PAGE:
Chetiyawardana, who was named International Bartender of the Year at the 2015 Spirited Awards at Tales of the Cocktail, this year collaborated with Diageo at the event for a special dinner highlighting their Special Releases portfolio. While some of the whisky put forth was rightfully untouchable for anything but a neat pour—exquisite drams such as Port Ellen 32 year old and Brora 37 year old—Chetiyawardana didn’t shy away from using the more accessible malts, such as Talisker 10 year old and Lagavulin 16 year old. “A lot of people are so protective of this whisky,” says Chetiyawardana, referencing the Lagavulin 16. However, by using it correctly in a cocktail the whisky gets shown in a new light. “It brings out a lot of flavors you wouldn’t get from the whisky neat,” he explains.
“At some points, I’ll try to tone down certain aspects, where at others I’ll try to bolster them. It depends on the style of cocktail I’m aiming for,” says Chetiyawardana. “For a brighter aperitif-style cocktail, I’ll look to highlight citrus or fruit notes…but for a richer style drink I’ll focus on the spice and maybe the smoke and use elements that highlight some of the meatiness, depth, and body. Often you can discover new sides to a whisky by opening it up in this way.”
At Nitecap, David also takes care to make single malts part of a greater whole. “Often times one can taste all sorts of new flavors and characters when [a single malt] is mixed with other ingredients,” she says. “Making cocktails is all about trial and error and finding that perfect balance, where every ingredient plays a part. Each cocktail also has an individual personality.” On her menu is the Smooth Operator from former head bartender Nick Settle. It uses Ardbeg 10 year old with two types of tequila, sapin (a minty, herbal liqueur made with fir buds), and pineapple gum syrup. “The Ardbeg is a modifier in the cocktail,” she says. “The tequilas are the base spirit, with the single malt playing the supporting character bringing everything together.”
Rethinking the Classics
Classic cocktails are an ideal jumping-off point when stirring up a few rounds at home. “There’s a simplicity to classic cocktails that just works,” says Chetiyawardana. “They’re therefore great to riff on for new drinks, but I won’t follow a [precise] recipe.”
That means worry less about exact ounces of spirit versus citrus or vermouth and so forth, and instead focus on the qualities of the whisky itself. “To match the idiosyncrasies of the spirit I’ll adapt the ratios and any accent notes to make sure it works to the spirit, not simply to drown it,” says Chetiyawardana.
“I’ll start by tasting the whisky, then work out what I want to do with it,” he says. “Taste the whisky first, then find out what appeals that you’d like to bring out in a cocktail, then start with a classic that helps you get to the focus of this. A Manhattan to draw out the richness and texture, or a Highball to tease out the lighter delicacy, then find accents that help bring this to life.”
For instance, while blends are often deployed in the classic Bobby Burns cocktail, single malts can offer an easy, fresh makeover to a neglected classic. “The Bobby Burns is one of my all-time favorites,” says Roth. “The combination of a great single malt, a quality sweet vermouth, and Bénédictine is classic. It derives its depth of flavor from the whisky, some sweetness and bitterness from the vermouth, and a touch of complexity from the Bénédictine.”
As the Manhattan and Bobby Burns are similar in nature, starting with a whisky and sweet vermouth pairing, it’s easy to experiment with both together to see what sticks. Start with a smooth, bourbon cask-aged Speyside, and consider something cask strength for added oomph. In a Highball, look no further than the Highlands, and as Chetiyawardana suggests, bring out a softer, floral side of the scotch.
One key attribute to keep in mind is the specifics of a single malt’s barrel aging. “It revolves around barrel treatment,” says Rockey, referring to how he selects which scotch to use in a particular cocktail. “You have single malt scotches which are aged in barrels which derive a great deal of flavor from those barrels, maybe it’s a sherry barrel, or whatever it may be, versus others which are thrown into really old oak.”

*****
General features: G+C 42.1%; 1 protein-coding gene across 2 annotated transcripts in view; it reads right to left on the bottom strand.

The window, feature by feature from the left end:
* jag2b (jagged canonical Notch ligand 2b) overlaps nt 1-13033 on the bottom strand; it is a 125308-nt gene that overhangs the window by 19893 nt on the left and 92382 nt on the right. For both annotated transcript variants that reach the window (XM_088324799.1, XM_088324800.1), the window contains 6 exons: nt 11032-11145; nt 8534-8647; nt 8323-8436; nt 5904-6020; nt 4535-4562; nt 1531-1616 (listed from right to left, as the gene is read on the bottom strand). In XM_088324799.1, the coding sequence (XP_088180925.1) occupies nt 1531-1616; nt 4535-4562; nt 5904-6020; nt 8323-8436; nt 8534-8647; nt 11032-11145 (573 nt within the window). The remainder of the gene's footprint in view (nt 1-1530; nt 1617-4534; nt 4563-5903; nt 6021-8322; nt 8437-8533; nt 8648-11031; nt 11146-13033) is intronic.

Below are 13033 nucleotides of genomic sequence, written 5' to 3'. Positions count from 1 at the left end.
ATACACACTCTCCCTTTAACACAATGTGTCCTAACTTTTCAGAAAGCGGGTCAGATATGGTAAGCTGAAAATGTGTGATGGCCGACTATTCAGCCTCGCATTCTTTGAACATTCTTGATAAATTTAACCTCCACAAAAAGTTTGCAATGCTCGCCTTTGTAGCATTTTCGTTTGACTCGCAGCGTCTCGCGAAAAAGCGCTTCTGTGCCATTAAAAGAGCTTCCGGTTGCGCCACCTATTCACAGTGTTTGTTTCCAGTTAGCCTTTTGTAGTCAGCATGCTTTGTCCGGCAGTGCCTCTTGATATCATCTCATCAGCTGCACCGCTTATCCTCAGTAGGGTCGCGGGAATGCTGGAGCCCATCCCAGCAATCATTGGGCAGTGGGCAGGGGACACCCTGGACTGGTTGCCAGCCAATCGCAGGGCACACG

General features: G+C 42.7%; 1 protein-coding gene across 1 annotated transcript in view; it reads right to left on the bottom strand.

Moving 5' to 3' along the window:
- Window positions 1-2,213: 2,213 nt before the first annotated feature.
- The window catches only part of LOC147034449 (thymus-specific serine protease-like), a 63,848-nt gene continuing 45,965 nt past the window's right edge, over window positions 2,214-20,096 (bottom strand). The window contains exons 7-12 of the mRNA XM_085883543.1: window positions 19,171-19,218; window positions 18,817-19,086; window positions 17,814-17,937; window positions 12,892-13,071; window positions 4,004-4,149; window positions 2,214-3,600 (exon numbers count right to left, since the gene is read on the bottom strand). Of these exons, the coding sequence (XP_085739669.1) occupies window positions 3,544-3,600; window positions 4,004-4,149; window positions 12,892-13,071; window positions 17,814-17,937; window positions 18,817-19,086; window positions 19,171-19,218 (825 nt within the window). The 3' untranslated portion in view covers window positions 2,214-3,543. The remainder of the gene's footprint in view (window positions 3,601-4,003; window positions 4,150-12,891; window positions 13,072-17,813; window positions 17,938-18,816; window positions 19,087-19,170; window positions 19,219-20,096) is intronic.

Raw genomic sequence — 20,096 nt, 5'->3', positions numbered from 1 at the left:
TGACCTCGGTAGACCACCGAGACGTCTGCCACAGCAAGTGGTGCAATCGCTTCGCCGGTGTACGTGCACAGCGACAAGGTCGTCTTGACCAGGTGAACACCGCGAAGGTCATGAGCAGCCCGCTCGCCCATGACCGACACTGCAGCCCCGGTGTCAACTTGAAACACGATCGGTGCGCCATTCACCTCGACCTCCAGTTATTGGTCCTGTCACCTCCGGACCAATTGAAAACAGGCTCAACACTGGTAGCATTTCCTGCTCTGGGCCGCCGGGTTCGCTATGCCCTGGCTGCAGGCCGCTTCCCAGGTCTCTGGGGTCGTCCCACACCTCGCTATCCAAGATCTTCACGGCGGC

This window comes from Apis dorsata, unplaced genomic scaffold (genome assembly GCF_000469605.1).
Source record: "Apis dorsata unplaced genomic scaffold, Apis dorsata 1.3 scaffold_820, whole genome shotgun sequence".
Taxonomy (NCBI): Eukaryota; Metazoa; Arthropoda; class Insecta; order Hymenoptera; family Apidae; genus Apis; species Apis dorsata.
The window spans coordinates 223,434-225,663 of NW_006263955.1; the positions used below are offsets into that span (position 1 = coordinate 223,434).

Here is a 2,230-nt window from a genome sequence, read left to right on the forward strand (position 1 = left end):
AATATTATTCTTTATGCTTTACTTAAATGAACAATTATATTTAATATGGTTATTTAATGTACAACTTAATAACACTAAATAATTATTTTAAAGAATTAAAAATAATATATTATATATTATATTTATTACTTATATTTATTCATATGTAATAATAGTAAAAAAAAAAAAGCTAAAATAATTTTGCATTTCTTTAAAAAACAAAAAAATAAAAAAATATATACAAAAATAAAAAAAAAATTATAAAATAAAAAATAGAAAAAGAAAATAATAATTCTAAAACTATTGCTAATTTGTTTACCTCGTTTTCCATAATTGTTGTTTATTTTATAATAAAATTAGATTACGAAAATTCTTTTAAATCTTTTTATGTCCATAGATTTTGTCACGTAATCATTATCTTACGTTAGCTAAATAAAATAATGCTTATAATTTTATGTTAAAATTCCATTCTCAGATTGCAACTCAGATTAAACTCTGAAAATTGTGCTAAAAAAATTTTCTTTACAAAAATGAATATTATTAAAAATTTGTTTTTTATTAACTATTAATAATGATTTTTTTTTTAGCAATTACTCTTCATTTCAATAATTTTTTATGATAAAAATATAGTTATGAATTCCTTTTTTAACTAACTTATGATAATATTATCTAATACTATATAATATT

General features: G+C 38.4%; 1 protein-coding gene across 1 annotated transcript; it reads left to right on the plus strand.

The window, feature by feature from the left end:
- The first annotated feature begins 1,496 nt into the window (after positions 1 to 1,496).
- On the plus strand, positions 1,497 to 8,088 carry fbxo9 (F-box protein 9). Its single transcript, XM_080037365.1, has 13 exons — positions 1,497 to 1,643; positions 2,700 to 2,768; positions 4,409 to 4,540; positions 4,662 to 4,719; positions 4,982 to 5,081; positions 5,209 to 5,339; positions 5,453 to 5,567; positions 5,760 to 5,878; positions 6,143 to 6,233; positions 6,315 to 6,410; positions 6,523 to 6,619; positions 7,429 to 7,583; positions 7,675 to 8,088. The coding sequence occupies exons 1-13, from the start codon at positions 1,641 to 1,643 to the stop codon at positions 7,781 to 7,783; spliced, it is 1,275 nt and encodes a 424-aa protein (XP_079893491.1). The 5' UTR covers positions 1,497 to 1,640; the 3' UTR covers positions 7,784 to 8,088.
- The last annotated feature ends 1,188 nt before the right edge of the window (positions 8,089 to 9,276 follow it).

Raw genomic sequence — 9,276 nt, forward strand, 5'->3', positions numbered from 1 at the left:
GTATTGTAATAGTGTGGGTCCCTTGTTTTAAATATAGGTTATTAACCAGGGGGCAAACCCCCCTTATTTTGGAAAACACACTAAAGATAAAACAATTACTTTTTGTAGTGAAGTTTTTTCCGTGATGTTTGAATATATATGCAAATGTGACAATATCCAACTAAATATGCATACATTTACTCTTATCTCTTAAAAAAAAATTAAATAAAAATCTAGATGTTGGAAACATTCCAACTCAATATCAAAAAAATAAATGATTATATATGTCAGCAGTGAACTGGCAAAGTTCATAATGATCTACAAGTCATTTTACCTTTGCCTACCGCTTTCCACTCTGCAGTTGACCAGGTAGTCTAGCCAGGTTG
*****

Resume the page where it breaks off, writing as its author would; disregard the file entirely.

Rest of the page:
Therefore, if you’re subbing a single malt for bourbon, it’s not surprising that you’d want bourbon casks to have played a role in aging. Also unsurprising then is that when Glenfiddich recently released their 14 year old, finished in new, charred American oak casks, they immediately began promoting its usage in cocktails. “As you’d expect, Glenfiddich 14 year old lends itself very well to classic bourbon cocktails such as the Mint Julep and Old-Fashioned,” offers Roth.
Perhaps the best argument that single malt cocktails have arrived is that they now have a classic of their own: the Penicillin, developed by bartender Sam Ross at Manhattan’s Milk & Honey in 2005. It’s such a classic that you don’t even need to take Ross’s word for it, as other bartenders preach its gospel far and wide. Both Swain and Rockey called its number when asked if there were single malt cocktail classics that stood out to them.
“A true Penicillin is supposed to be ginger, honey, lemon, blended scotch, and Islay, and I use Caol Ila,” Swain explains.
“If we’re talking about classic single malt scotch cocktails, or at least modern classics, I like looking at the Penicillin as an example,” says Rockey. “The base of the Penicillin is blended scotch, and it sort of carries the weight on its shoulders. But the face of the drink is definitely Islay single malt. That for me is one of the most classic and best examples of how scotch can be used intelligently in a cocktail, especially combining more than one style of scotch for the betterment of the cocktail. The thing is, if you used only Islay it would be too much…but that combination is the perfect way to go about it.”
Swain likes to switch up another classic, a Perfect Manhattan incorporating equal parts dry and sweet vermouth. “There’s one classic one called the Affinity, and you make it with an Islay scotch. My favorite is Laphroaig for this cocktail, and it’s absolutely amazing. It’s a Laphroaig Perfect Manhattan. Oh my goodness man, it’s beautiful…. Those Islays really, really perform well. They really give you what you’re looking for.”
Play with a classic, match your personal tastes, and as Rockey reminds, remember to build a cohesive flavor profile for the cocktail. “I just think that if you find the right balance, you can do a lot of different things,” he says.
Also be sure to build around the whisky first, rather than shoving it into a drink without thinking it through. “It’s also important, I think, to match the type of single malt to the type of cocktail,” says Roth. “As long as you trust and follow your own palate, it’s very hard to make a mistake.”
You can forget the holier than thou, precious single malt mantra—it’s time for some at-home experimentation.
Get The Recipes